Gov. Arnold Schwarzenegger's firing of part-time state workers earlier this month could force postponement of an exam set for next month for more than 200 people seeking state architecture licenses.

Several hundred part-time exam proctors have been terminated from their positions at the State and Consumer Services Agency, which administers exams and issues licenses for more than 2 million Californians each year seeking licenses in 225 professions ranging from dentists to cosmetologists to engineers.

Schwarzenegger announced the firings because the Legislature hasn't adopted a budget. If no budget is signed before mid-September, then the architecture exam will have to be rescheduled for sometime later in the fall.

Russ Heinrich, spokesman for the Consumer Services Agency, said the agency won an exemption to allow proctors to remain on the job for an acupuncture licensing exam earlier this month. But no such exemption is being sought for the architecture licensing exam in September, primarily because this special architecture license is not required for every architect practicing in the state.

If the budget impasse drags on further into September, professional license applicants could be hit in other ways. For example, cutbacks in staff could delay processing of license applications, leading to a backlog.

Asbestos Rule

It's a microscopic change, but a proposal from the California Air Resources Board to change the way asbestos concentrations are measured could have big impacts on construction projects throughout the state.

Air board staff workers earlier this summer proposed to change the definition of asbestos, which refers to a group of six minerals with specific characteristics, chiefly a fibrous texture. Asbestos is frequently used in industry and is valued for its fire-resistant properties. But fibers can penetrate deep into lung tissue and cause cancer and other lung diseases.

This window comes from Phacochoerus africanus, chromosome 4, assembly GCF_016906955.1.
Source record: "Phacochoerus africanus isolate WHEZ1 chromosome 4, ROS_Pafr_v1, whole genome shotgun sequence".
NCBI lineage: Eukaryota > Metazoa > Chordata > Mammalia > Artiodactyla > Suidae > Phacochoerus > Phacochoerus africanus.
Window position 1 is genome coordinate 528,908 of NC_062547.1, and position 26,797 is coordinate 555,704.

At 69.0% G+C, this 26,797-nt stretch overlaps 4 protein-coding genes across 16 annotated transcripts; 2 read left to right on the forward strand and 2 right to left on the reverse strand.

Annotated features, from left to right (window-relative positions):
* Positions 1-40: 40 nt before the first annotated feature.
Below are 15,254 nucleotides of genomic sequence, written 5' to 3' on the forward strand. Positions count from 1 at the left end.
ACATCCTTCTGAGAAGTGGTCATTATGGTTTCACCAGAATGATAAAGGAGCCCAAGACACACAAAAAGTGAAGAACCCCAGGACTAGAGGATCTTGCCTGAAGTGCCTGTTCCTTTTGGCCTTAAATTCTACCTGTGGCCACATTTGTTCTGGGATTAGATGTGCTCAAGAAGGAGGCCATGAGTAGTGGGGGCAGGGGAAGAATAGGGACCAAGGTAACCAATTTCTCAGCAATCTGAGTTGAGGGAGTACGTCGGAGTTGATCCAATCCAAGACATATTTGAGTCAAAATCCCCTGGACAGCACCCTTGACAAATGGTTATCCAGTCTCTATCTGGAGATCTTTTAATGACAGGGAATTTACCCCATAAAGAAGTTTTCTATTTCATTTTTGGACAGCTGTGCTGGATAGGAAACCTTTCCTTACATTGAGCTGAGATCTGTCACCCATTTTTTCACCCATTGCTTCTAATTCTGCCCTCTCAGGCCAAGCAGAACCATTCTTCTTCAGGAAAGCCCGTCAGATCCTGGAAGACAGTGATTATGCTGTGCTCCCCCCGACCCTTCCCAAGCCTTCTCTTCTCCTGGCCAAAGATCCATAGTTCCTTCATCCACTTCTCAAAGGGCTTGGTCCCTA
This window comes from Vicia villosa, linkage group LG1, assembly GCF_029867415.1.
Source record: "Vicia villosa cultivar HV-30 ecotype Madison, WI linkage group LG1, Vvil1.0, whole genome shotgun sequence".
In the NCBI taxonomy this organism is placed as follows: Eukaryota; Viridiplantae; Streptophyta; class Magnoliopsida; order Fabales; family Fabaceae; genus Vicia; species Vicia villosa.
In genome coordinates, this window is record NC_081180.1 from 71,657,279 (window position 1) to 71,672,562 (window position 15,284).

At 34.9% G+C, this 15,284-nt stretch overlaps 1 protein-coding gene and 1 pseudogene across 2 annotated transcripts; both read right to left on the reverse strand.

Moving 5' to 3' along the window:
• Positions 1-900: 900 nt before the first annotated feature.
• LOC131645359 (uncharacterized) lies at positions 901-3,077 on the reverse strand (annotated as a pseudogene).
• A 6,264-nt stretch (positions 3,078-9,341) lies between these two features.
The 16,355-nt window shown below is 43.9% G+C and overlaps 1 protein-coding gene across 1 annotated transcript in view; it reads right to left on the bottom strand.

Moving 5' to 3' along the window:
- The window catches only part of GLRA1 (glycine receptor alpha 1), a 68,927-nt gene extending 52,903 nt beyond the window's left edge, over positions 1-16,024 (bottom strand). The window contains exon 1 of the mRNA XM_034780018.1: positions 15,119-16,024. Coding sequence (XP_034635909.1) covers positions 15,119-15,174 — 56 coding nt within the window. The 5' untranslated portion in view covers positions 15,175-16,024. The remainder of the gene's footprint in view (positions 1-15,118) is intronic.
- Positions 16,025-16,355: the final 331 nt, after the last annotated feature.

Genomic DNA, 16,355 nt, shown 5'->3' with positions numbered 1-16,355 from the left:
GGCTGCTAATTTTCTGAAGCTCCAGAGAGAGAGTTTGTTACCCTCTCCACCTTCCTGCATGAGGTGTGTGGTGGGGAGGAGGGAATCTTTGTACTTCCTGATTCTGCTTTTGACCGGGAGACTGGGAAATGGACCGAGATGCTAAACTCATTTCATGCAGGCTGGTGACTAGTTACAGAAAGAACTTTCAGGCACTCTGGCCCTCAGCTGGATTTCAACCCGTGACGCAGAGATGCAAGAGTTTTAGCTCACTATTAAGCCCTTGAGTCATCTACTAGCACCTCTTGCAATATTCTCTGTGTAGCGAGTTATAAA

The Air Resources Board's current definition of asbestos is 20 years old and states that asbestos must be mitigated if its concentration in surrounding material is at least 0.25 percent. The proposal sets up a new standard of asbestos mitigation "at any detectable level" and requires a new test to detect lower concentrations than earlier tests.

"Industry experts tell us that if this revision is adopted it would likely result in a finding of asbestos at extremely small levels throughout the state," according to the California Manufacturers and Technology Association.

When asbestos is found at a construction site, state law requires safety procedures and special disposal procedures. As a result, the manufacturers association warns that the proposed revision could add to the cost and duration of construction projects.

The proposal will be discussed at a workshop this fall and could come before the Air Resources Board for a vote early next year.

Refrigerants Targeted

The California Air Resources Board has scheduled hearings next month on a proposal to reduce the amount of refrigerants that leak into the air from cooling systems at industrial and commercial sites.

Refrigerants are regulated under AB 32, the state's 2006 law calling for reduction in greenhouse gases. It was adopted in response to concerns over global warming.

This proposal goes after refrigerants used in large air conditioning systems, supermarket freezers, food processing warehouses and other locations with large-scale cooling systems. It would require that operators of these facilities check more frequently for sealant leaks. Operators would also have to make sure compressor units are functioning properly and that correct installation and repair procedures are followed.

New cooling units would face more stringent regulations than are currently in place.

The refrigerant proposal will go through a series of hearings throughout the rest of this year and into next year; it should go to the board for a vote later next year.

Hot Dog Heat

The California Air Resources Board last month levied a $63,000 fine on Farmer John, the purveyor of those grilled hot dogs at Dodger Stadium.

ARB inspectors determined that Farmer John, a subsidiary of Hormel Foods Corp., failed to file a report tracking emissions for its diesel truck fleet and failed to inspect its fleet for excess diesel emissions during 2006 and 2007. The violations took place at Farmer John's Vernon facility.

Besides paying the $63,000 fine, Farmer John must also send its fleet managers to a special training program and instruct its drivers to comply with the state's idling regulations.

Staff reporter Howard Fine can be reached at hfine@labusinessjournal.com or at (323) 549-5225, ext. 227.

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